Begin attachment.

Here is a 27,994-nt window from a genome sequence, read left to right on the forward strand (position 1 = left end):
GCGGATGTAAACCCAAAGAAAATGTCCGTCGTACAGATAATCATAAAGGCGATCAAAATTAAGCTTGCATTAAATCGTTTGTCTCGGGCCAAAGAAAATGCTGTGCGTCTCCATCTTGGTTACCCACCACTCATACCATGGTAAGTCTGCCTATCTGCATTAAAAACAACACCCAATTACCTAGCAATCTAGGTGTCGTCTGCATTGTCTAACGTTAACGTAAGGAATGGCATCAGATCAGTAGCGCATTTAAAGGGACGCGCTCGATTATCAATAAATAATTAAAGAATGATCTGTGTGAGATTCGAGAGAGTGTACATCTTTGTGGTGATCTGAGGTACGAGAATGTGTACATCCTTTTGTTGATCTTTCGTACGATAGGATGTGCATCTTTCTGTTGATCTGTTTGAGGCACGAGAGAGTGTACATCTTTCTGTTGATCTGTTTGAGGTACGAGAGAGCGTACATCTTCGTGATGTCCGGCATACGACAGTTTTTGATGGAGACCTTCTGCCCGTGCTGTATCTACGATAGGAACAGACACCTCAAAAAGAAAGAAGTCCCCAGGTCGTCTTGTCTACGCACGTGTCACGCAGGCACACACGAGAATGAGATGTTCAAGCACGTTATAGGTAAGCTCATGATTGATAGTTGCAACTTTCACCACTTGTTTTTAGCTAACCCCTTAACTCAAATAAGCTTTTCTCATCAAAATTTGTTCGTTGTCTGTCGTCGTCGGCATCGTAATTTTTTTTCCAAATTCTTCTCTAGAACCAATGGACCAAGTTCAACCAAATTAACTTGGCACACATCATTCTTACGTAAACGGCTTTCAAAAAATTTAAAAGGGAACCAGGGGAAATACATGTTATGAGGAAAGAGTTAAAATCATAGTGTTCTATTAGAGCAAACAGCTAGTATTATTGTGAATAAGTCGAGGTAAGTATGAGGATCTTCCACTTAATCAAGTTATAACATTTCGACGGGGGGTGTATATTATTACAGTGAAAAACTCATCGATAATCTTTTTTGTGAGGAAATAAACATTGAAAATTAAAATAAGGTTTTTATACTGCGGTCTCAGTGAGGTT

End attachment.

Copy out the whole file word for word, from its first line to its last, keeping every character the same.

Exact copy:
Here is a 27,994-nt window from a genome sequence, read left to right on the forward strand (position 1 = left end):
GCGGATGTAAACCCAAAGAAAATGTCCGTCGTACAGATAATCATAAAGGCGATCAAAATTAAGCTTGCATTAAATCGTTTGTCTCGGGCCAAAGAAAATGCTGTGCGTCTCCATCTTGGTTACCCACCACTCATACCATGGTAAGTCTGCCTATCTGCATTAAAAACAACACCCAATTACCTAGCAATCTAGGTGTCGTCTGCATTGTCTAACGTTAACGTAAGGAATGGCATCAGATCAGTAGCGCATTTAAAGGGACGCGCTCGATTATCAATAAATAATTAAAGAATGATCTGTGTGAGATTCGAGAGAGTGTACATCTTTGTGGTGATCTGAGGTACGAGAATGTGTACATCCTTTTGTTGATCTTTCGTACGATAGGATGTGCATCTTTCTGTTGATCTGTTTGAGGCACGAGAGAGTGTACATCTTTCTGTTGATCTGTTTGAGGTACGAGAGAGCGTACATCTTCGTGATGTCCGGCATACGACAGTTTTTGATGGAGACCTTCTGCCCGTGCTGTATCTACGATAGGAACAGACACCTCAAAAAGAAAGAAGTCCCCAGGTCGTCTTGTCTACGCACGTGTCACGCAGGCACACACGAGAATGAGATGTTCAAGCACGTTATAGGTAAGCTCATGATTGATAGTTGCAACTTTCACCACTTGTTTTTAGCTAACCCCTTAACTCAAATAAGCTTTTCTCATCAAAATTTGTTCGTTGTCTGTCGTCGTCGGCATCGTAATTTTTTTTCCAAATTCTTCTCTAGAACCAATGGACCAAGTTCAACCAAATTAACTTGGCACACATCATTCTTACGTAAACGGCTTTCAAAAAATTTAAAAGGGAACCAGGGGAAATACATGTTATGAGGAAAGAGTTAAAATCATAGTGTTCTATTAGAGCAAACAGCTAGTATTATTGTGAATAAGTCGAGGTAAGTATGAGGATCTTCCACTTAATCAAGTTATAACATTTCGACGGGGGGTGTATATTATTACAGTGAAAAACTCATCGATAATCTTTTTTGTGAGGAAATAAACATTGAAAATTAAAATAAGGTTTTTATACTGCGGTCTCAGTGAGGTT